To study the socioeconomic background of the children the information regarding parent’s level of education, occupation and income were also collected. For youth having diabetes, the latest blood sugar level measured by registered practitioner or measured in a registered clinic also recorded. Association of level of obesity of offspring with families’ socioeconomic back ground were examined using chi-square test, where significant association was concluded when p-value ≤0.05. Factor analysis was performed to identify the most important factors responsible for variation in the data set collected from the children and adolescents. For factor analysis the variables used were residence of respondents, their age, value of BMI, utilization of time, prevalence of diabetes among them, parents’ education, occupation and income. Some of the variables were qualitative in character. These variables were transformed to nominal measures by assigning numbers.
The data of the present analysis included different social, medical and economic aspects of 662 children aged 18 years or below of 560 randomly selected families of students of American International University- Bangladesh. Amongst the studied children 58.2% were males and 41.8% were females. The children and youth were classified by their gender and level of obesity. The level of obesity was decided by the level body mass index (BMIkg / m2). As methods of direct determination of body fat is difficult, the diagnosis of obesity is often based on body mass index [BMI]. Among children aged 2-19 years the obesity is measured by BMI< 5-th percentile=underweight, BMI is between 85th to 95th percentile=overweight, BMI >95th percentile is obese and BMI is 120% of 95th percentile = severe obesity . For all the children and youth, the mean BMI was 17.67 with a standard deviation 10.58. The underweight group of children and adolescents had BMI < 23kg/ m2. The BMI for other 3 groups were 23 -< 30, 30 -< 45 and 45+. The BMI values were decided according to the percentile’s values . The classified results are shown in Table 1. Obese and severe group of children and adolescents were 9.1 % . This finding is almost similar to that observed in another study . It was seen that among the male children 77.4 percent were underweight. The corresponding figure among females is 60.3 percent.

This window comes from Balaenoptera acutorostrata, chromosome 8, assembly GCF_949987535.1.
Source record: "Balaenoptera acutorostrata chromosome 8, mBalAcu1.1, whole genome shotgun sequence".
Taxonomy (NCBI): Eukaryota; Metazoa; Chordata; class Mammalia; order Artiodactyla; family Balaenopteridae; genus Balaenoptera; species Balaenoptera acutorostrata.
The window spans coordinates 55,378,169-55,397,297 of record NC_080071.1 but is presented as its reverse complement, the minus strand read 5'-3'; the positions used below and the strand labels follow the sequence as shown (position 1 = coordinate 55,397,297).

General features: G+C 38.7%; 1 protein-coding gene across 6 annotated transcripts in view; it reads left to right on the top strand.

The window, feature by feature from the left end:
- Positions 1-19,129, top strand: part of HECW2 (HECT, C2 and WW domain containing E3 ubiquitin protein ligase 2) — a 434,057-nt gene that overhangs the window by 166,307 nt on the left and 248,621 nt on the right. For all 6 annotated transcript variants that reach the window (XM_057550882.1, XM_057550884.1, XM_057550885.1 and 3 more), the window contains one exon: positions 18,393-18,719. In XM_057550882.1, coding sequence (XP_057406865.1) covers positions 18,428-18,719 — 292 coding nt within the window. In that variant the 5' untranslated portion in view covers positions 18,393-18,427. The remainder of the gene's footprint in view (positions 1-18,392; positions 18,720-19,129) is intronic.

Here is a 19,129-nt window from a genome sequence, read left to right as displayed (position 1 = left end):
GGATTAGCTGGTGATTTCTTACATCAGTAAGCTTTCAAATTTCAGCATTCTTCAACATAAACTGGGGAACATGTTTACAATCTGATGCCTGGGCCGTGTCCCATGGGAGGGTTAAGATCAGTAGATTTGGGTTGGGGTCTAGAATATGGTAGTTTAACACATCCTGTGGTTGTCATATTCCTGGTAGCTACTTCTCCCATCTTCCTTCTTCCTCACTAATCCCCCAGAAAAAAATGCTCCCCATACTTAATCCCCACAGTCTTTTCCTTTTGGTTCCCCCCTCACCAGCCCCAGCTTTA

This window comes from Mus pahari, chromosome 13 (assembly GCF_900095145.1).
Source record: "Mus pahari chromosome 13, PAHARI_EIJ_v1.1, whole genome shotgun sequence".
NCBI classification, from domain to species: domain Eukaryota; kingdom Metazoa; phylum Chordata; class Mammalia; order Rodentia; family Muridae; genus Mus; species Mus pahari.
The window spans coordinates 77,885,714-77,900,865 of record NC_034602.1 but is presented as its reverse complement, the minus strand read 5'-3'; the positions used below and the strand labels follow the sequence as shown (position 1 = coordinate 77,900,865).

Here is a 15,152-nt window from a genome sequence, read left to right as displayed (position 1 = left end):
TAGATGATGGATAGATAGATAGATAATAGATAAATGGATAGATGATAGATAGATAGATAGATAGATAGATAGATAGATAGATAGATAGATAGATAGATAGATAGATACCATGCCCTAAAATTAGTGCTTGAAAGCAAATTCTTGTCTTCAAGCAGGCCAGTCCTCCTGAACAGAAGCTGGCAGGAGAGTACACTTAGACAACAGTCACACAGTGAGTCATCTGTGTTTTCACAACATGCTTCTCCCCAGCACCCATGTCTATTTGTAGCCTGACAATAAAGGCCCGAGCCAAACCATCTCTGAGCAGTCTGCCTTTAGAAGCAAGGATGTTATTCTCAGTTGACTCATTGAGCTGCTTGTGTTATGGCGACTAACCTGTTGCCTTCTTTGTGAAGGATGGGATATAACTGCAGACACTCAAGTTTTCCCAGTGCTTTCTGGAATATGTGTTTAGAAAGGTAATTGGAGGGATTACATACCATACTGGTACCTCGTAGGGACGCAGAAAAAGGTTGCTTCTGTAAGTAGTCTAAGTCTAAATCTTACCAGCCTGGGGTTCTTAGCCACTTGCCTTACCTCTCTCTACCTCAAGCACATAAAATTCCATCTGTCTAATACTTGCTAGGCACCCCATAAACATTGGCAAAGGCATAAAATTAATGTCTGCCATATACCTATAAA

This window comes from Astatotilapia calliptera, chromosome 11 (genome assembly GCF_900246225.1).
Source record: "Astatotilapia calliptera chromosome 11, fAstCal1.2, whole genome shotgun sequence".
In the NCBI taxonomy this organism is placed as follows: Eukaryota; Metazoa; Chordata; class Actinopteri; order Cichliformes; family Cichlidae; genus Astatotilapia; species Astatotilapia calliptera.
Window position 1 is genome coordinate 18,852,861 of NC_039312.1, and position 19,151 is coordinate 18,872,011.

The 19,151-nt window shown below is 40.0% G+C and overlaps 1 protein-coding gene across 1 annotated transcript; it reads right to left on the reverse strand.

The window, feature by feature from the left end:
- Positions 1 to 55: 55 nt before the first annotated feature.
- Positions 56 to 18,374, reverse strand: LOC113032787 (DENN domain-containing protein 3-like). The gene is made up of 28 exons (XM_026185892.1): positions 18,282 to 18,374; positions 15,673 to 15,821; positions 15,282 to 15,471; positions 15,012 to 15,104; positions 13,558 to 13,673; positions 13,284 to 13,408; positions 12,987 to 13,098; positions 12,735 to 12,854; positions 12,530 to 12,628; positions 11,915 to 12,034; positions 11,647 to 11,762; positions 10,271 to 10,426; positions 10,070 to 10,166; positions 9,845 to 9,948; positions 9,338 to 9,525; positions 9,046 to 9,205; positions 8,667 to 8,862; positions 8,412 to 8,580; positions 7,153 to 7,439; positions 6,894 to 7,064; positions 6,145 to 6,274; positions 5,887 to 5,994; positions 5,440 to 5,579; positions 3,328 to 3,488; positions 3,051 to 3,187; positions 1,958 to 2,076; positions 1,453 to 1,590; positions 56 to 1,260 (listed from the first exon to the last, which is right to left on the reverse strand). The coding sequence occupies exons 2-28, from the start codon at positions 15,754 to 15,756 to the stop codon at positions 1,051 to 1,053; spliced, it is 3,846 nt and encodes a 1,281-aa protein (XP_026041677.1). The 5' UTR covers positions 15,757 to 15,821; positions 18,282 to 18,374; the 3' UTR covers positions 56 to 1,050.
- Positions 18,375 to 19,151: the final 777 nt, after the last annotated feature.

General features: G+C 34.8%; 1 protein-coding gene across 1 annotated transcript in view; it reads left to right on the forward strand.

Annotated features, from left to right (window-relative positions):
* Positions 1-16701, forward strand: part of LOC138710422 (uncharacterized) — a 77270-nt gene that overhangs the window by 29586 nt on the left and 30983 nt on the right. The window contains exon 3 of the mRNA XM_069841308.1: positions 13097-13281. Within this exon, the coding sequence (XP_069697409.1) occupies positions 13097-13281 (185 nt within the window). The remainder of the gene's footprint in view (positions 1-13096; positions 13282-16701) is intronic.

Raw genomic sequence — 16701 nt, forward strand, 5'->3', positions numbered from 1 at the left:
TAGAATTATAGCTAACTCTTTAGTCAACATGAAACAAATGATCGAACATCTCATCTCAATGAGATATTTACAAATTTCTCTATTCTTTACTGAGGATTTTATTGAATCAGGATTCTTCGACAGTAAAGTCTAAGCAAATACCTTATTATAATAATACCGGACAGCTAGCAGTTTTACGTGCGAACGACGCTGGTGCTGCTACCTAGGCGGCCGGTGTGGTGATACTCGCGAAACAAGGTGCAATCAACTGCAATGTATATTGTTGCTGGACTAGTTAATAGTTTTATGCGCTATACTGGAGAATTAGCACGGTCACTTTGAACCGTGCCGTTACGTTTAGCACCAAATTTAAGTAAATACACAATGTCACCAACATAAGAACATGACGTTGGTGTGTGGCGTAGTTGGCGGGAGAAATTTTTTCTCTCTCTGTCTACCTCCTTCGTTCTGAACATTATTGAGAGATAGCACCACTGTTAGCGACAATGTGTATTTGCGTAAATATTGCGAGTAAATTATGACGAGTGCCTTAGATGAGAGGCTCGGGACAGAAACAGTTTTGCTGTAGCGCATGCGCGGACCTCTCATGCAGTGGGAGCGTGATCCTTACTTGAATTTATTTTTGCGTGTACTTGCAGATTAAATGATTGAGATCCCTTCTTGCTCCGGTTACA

The differential in obesity by gender were significant [χ2= 44.03, p-value= 0.00]. The information of 72.5% children were reported from urban area. The corresponding percentages of rural and semi-urban children were 18 and 9.5 , respectively. The classified information of number of children of different levels of obesity belonging to different residential areas were presented in Table 2. It was seen that maximum village children ( 76.5%) were underweight compared to urban and semi-urban children. Again, among the village children, number of obese and severe obese groups were lower compared to other groups of children. The differences in proportions of level of obesity and residence of children were significantly different [χ2= 12.45, p-value= 0.04] The investigated children and youths were classified into three classes by their age levels. These three groups of children were again classified by their level of obesity. The classified results were shown in Table 3. It was seen that 72.5% children and youths of age group 10 years and above were underweight. The proportions of underweight children of other two groups were lesser than the percentages of overall underweight group of children. The higher percentage of overweight group was observed among the children of age less than 5 years. This differential in proportions of level of obesity according to age groups was highly significant as calculated χ2= 38.94 with p-value = 0.00. Amongst the investigated children and youth 22.8% were diabetic (Table 4).